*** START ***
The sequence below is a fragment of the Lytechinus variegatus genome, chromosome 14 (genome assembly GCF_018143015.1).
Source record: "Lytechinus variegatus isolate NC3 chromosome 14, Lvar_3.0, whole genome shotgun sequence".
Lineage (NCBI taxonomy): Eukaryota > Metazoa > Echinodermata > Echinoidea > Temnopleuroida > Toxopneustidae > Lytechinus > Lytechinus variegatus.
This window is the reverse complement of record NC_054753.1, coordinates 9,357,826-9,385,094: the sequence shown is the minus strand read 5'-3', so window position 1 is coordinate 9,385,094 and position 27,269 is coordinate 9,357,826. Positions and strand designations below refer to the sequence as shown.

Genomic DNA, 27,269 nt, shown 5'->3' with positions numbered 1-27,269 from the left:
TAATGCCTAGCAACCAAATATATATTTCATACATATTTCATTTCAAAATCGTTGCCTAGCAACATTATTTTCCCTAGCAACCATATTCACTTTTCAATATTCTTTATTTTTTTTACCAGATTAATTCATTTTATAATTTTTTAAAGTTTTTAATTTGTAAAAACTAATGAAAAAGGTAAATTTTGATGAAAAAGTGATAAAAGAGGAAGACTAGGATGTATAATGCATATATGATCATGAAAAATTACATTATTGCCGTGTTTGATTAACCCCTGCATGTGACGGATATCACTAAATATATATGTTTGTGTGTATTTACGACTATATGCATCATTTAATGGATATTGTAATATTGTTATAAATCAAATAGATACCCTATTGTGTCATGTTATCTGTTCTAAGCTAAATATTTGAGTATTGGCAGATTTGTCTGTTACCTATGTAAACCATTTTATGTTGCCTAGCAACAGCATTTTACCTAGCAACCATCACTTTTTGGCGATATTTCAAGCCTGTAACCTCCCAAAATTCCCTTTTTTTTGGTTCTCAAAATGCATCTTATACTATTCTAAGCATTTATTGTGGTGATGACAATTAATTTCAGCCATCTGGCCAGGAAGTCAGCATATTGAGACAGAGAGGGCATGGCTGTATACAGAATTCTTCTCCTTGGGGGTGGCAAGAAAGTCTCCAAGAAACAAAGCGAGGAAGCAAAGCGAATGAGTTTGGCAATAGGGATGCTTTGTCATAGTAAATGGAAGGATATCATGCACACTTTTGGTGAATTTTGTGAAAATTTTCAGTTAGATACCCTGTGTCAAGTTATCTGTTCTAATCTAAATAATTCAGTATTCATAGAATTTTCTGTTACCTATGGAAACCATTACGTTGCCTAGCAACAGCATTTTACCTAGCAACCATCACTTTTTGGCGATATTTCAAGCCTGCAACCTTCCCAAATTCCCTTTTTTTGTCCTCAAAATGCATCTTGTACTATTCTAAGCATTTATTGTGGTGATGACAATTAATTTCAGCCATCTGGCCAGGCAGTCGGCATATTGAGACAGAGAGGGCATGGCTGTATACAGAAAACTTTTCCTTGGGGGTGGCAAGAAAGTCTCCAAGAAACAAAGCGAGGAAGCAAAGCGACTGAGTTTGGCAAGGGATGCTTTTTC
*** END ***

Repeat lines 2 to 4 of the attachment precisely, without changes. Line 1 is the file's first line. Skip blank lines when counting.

Source record: "Lytechinus variegatus isolate NC3 chromosome 14, Lvar_3.0, whole genome shotgun sequence".
Lineage (NCBI taxonomy): Eukaryota > Metazoa > Echinodermata > Echinoidea > Temnopleuroida > Toxopneustidae > Lytechinus > Lytechinus variegatus.
This window is the reverse complement of record NC_054753.1, coordinates 9,357,826-9,385,094: the sequence shown is the minus strand read 5'-3', so window position 1 is coordinate 9,385,094 and position 27,269 is coordinate 9,357,826. Positions and strand designations below refer to the sequence as shown.